Day one, leaving Hanoi, I was pretty much on the main thruways all 100 kilometers, nothing different than my others days on the road in Vietnam.  Day two continued on the main thruway with frequent honking, trucks passing, and motor scooters whizzing by.  However, after about 50 kilometers, I was on a road that headed towards the Ba Be National Park and it became very evident it was not a popular destination.  It brought me through towns where once again I had to time my lunch stop, or else the restaurants turned me away.  On the evening of day 2, I rolled into the Ba Be National Park right at dusk, found a small family run Nha Hghi, and got cleaned up for dinner, which they thankfully served right there are the hotel.  I was pleased with the day: I had finally arrived to a more remote area with gorgeous rain forests and the sounds of nature all around.

Flat terrain along the river in Ba Be National Park

On day three I started with a self-guided tour of the National Park, that was luckily flat, because the climbing that awaited me afterwards was unbelievable.  I left the park and headed up north on a road that was maybe about 3 meters wide with huge piles of gravel every 300 meters.  Road work was underway and I don’t know how or why this road even showed up on my GPS! I had no choice other than to climb and head north. Although I wasn’t officially in a National Park, I was in a rain forest for sure, and climbing to what felt like the canopy layer, above the clouds line. Everywhere I look out there are mountains, terraced lands, and jungle vegetation everywhere.  Every inch of land is used thanks to the terracing.  Humidity is so dense; I can’t distinguish it from the sweat dripping of my face.   The few motos that pass me are so surprised to see a cyclist, they always turned their head to look back, probably to see my priceless facial expressions as I was climbing.

I lucked out with this roadside market

Here, most of the roads don’t have restaurants or cafes.  I’m lucky if I find a little house that has a “store” attached with a counter full of snack items. In fact, there aren’t hotels, which make for another great story as to where I ended up the third night into my adventure up north. Let’s just say it was somewhat reminiscent of the hotel in Macedonia that was closed, but my friend, the old man in the blue pajamas, was replaced by an energetic young Vietnamese women who plopped herself down next to me, looking over my shoulder as I did my journaling for the evening.  I didn’t have the energy to try to keep up a conversation with gestures, I was too shattered and in bed by 8pm!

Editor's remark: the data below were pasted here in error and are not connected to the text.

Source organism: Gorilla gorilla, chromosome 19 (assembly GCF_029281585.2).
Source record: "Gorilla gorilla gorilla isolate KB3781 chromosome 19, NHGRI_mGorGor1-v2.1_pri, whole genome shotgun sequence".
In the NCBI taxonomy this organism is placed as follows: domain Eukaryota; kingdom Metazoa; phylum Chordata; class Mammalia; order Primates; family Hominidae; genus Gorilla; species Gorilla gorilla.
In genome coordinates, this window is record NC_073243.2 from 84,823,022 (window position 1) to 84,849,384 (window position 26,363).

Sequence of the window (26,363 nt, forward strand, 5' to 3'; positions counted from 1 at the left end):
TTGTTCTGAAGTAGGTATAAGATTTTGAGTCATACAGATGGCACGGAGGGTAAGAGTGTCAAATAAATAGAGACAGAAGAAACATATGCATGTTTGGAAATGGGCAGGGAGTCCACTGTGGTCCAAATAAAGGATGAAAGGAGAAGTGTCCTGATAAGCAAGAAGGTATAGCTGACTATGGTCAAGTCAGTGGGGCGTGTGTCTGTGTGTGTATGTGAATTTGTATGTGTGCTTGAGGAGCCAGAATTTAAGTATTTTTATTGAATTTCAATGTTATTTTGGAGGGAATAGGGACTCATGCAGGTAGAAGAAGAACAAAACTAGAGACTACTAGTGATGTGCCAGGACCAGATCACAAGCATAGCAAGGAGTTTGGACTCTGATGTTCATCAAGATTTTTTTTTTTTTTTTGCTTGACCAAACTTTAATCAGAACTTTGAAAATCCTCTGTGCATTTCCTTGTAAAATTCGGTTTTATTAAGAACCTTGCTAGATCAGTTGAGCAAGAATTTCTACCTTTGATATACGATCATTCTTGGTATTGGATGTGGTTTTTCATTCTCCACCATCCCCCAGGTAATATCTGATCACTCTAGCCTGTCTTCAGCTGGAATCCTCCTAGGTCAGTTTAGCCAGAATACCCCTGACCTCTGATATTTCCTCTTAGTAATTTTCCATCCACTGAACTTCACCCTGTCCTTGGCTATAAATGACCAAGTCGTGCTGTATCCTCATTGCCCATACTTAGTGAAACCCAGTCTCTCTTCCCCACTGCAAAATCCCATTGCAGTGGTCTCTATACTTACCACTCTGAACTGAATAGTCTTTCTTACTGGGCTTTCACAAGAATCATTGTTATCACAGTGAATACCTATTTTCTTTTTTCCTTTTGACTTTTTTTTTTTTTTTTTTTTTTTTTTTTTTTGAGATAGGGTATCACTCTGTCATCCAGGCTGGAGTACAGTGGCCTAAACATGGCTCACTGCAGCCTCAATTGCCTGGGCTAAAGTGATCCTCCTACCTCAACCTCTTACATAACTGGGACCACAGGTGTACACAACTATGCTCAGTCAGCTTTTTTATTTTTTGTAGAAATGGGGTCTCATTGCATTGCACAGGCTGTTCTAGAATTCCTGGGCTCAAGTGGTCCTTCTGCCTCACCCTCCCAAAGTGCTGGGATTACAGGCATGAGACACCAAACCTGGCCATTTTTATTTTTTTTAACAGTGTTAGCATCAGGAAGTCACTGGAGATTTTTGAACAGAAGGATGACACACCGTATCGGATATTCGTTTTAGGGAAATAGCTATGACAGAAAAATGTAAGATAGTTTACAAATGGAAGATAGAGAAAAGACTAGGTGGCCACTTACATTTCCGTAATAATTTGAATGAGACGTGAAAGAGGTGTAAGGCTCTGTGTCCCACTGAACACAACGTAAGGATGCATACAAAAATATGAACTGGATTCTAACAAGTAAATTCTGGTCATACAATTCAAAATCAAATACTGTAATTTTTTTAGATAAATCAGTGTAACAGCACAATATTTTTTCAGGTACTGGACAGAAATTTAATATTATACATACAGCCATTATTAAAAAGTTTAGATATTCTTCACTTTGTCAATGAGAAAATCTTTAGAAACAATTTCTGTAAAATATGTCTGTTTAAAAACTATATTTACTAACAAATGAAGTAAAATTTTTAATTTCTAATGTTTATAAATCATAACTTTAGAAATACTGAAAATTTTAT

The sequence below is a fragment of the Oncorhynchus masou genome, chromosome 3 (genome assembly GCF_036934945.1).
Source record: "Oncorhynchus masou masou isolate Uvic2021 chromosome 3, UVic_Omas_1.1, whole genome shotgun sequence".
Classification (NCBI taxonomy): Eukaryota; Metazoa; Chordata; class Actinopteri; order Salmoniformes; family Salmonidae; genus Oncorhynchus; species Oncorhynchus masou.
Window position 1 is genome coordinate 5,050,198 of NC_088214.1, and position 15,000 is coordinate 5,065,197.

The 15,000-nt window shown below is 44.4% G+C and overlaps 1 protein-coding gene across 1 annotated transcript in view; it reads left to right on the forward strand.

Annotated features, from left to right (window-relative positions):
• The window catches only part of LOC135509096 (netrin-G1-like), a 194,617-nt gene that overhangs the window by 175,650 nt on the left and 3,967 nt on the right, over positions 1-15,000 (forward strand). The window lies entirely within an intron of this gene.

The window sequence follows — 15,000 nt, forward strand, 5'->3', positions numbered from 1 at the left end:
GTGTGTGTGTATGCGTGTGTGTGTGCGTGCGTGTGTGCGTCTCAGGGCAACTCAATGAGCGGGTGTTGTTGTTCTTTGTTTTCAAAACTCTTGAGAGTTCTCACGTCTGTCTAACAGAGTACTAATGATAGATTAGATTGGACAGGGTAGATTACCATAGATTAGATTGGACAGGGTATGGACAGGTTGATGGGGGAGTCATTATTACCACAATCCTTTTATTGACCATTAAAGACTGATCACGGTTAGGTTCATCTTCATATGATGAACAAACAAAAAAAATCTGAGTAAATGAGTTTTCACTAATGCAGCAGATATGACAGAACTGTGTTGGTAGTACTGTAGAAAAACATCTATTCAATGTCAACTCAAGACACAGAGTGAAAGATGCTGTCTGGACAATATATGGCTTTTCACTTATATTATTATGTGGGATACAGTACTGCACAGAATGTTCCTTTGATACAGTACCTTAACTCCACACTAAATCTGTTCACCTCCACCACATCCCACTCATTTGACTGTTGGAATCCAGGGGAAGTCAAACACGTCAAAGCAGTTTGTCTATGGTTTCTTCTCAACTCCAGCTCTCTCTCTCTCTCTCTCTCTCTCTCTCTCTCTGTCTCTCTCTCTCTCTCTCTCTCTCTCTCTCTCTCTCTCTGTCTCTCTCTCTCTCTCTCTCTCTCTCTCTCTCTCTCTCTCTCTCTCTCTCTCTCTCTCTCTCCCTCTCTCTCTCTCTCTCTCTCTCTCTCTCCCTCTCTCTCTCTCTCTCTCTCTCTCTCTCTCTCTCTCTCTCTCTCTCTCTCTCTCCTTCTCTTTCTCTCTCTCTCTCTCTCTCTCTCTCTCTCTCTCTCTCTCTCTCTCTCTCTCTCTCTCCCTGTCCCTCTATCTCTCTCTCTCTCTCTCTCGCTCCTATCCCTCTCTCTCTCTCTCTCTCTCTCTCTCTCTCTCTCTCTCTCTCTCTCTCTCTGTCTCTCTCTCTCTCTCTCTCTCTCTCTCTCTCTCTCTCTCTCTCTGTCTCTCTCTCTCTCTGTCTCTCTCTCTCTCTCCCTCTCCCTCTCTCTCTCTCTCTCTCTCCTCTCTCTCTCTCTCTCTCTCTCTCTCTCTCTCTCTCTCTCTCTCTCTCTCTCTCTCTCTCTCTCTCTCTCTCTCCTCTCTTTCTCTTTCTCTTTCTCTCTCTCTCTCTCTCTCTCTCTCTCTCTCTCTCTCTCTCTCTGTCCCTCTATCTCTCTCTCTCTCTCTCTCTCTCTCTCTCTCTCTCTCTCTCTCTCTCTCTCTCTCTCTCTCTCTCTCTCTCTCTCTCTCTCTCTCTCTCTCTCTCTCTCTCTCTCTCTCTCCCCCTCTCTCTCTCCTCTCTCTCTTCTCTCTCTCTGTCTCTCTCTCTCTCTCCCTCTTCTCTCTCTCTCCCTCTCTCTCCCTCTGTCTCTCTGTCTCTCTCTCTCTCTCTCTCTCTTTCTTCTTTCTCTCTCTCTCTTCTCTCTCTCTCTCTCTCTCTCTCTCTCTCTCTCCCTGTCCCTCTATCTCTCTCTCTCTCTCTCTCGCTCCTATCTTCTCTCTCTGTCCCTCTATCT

Making friends wherever I go

There are few people in the area, and the ones around make their life alongside the road.  The village people are busy farming, herding their animals, fixing motor bikes, cutting down trees…you name it, there is always something to be done! The only exception is when it rains.  Today, it started to pour and I took cover under a little shack.  A man in the house next door saw me and invited me in, so, of course, I entered.  To my surprise it was filled with about 10 guys who were all sitting around drinking strong liquor and tea, I opted for the tea or else I would have never left!  The first question out of their mouth or should I say with hand gestures, was if I had kids.  This questions makes me laugh because what in the world would I be doing cycling around the world if I had kids at home waiting for me!?!?!   So, yes, I laugh, and shake my finger “No Way!” which is when they ask if I’m married. For this question, I also say, no, and make a pedaling gesture: my faithful and only partner for the next year! I tried to ask them where all the women were, but that turned into a photo session with our mobiles.  I know they were hoping it would continue to rain so I had to stay, but luckily for me, it cleared and I continued to pedal on my way to Bao Lac, where I’m currently staying, my fourth night up north.  This town is so big there were 2 restaurants and an actual hotel, advertised in English.

It pays to climb

At this point, I’ve had to regroup mentally and change the way I plan my daily route.  All the other days, I could ride strong fairly easily and count on pedaling 100 kilometers.  After the last two days, I understood why it just might very well take me 3 weeks to go 1,200 kilometers!  The climbing is tough, the roads aren’t in the best of conditions, and there is the surprise element as well. I don’t really know what is in store for me in order to quantify and compare this terrain.  All I know is that the more I climb the more beautiful the scenery, so it pays off to keep going up!